So there you have it. My scores:
XBox 360: B
PS 3: D
Wii: B with the potential for an "A" if Wiimote integration improves.

Keep in mind... I'm not a huge videogame fan. I enjoy them, but there's a lot more to my life. My perspective is that of a casually interested member of the gen-x generation. I'm not a fanboy - I'm just an average guy. But, Nintendo needs to appeal to people like me (28 +) in order to make the Wii a success.


  • I played with a PS3 on Saturday. The graphics are the best I've ever seen on a console and on an HDTV, it's essentially the same as a computer. The game I played, though, was clunky. X Play slammed most of the PS3 launch titles. I still think that in the long run, this system is going to come into its own.

    Computers are still my favorite gaming platform. Although lately I've been alternating between Oblivion on the PC, Advance Wars on the DS and Guitar Hero on the PS2. I'm also dumping a bunch of old PS2 games on Ebay to make room for new stuff.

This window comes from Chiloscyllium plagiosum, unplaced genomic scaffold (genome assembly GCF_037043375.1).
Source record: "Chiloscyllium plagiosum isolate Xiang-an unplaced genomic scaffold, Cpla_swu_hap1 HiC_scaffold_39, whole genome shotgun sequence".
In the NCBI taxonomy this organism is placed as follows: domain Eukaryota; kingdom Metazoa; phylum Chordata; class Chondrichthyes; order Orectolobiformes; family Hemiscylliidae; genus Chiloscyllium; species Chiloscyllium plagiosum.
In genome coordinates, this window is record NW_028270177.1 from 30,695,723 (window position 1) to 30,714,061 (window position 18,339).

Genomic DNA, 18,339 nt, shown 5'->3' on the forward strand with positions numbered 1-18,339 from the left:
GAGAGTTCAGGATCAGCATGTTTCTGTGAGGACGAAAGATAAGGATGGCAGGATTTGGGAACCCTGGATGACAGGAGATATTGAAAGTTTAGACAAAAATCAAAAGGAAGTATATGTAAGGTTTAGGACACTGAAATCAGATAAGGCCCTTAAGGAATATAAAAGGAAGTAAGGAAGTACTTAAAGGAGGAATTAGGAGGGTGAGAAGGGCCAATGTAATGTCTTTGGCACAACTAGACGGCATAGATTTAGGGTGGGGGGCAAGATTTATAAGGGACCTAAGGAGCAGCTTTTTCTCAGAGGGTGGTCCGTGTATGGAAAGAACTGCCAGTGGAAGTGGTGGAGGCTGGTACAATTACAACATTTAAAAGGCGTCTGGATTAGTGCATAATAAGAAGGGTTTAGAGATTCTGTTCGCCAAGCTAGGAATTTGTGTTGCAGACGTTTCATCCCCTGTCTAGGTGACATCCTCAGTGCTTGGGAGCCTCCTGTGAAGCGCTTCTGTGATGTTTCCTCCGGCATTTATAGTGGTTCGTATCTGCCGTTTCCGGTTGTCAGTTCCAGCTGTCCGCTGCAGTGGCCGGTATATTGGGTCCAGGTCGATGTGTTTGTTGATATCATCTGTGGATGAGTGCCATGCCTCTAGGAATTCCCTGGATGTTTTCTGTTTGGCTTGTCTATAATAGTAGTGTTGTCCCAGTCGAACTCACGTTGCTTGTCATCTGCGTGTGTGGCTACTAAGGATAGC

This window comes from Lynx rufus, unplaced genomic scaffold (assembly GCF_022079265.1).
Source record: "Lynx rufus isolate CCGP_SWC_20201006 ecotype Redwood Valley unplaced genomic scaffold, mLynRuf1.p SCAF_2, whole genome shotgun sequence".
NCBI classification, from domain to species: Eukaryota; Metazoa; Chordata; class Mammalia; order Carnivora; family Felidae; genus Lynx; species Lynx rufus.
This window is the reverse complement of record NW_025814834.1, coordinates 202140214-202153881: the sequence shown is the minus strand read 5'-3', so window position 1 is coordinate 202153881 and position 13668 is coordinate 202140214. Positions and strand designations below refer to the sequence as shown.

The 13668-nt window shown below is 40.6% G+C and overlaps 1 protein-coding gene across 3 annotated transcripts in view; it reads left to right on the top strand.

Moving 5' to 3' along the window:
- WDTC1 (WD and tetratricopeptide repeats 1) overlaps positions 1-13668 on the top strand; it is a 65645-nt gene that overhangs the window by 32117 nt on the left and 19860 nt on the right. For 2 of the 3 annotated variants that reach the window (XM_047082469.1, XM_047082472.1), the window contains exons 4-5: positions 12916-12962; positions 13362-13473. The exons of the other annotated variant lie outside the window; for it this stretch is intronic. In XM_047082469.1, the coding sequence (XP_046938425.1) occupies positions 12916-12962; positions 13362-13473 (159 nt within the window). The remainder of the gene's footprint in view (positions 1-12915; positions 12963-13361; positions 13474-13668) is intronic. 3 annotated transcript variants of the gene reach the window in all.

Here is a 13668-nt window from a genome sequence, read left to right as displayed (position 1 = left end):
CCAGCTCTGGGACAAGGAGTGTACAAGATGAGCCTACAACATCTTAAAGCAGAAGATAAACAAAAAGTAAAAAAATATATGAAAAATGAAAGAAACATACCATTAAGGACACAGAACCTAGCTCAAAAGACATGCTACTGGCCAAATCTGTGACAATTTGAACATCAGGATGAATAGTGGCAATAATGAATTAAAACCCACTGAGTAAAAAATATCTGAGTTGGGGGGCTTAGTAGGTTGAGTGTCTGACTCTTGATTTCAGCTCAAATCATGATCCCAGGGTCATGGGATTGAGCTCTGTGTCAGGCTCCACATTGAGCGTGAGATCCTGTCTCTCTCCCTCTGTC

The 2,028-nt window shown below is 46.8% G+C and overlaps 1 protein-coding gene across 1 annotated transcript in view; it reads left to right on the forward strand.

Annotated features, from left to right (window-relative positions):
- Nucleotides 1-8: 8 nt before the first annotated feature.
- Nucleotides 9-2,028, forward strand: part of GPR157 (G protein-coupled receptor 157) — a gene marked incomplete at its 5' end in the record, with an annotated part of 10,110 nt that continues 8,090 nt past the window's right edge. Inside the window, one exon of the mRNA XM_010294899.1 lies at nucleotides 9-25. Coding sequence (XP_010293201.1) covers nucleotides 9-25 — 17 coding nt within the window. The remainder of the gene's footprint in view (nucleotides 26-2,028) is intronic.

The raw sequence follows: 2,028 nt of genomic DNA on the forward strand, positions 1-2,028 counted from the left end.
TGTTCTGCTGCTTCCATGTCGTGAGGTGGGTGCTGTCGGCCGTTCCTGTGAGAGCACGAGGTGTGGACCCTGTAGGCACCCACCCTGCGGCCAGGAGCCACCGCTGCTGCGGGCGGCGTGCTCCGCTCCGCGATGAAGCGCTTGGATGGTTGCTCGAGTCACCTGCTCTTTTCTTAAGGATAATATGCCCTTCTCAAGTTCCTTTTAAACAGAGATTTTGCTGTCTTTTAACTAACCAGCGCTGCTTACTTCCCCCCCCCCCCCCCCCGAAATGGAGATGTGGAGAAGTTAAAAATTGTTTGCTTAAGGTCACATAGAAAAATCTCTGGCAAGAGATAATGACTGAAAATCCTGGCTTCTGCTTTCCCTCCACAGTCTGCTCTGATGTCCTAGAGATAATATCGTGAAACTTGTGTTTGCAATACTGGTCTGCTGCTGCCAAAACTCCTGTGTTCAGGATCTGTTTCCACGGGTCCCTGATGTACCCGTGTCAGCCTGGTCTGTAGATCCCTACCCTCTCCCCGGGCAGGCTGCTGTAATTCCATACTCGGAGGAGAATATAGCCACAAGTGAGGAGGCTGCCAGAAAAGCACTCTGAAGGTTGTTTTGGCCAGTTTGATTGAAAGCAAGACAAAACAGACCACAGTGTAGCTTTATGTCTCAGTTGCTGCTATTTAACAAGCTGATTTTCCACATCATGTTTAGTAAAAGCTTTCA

It's R&S's fault that I've come back to gaming and forsaken my responsibilities. :) Kilarney is reminding me that I may be the oldest person on this forum by a lot. Ah well.
  • Yeah, some games just make better use of the Wiimote than others. Madden is a good example of bad Wiimote usage. They came up with a complicated gesture scheme to replace button presses. The only thing in Madden that kind of uses the Wiimote is kicking, which is just an analog control in a single direction.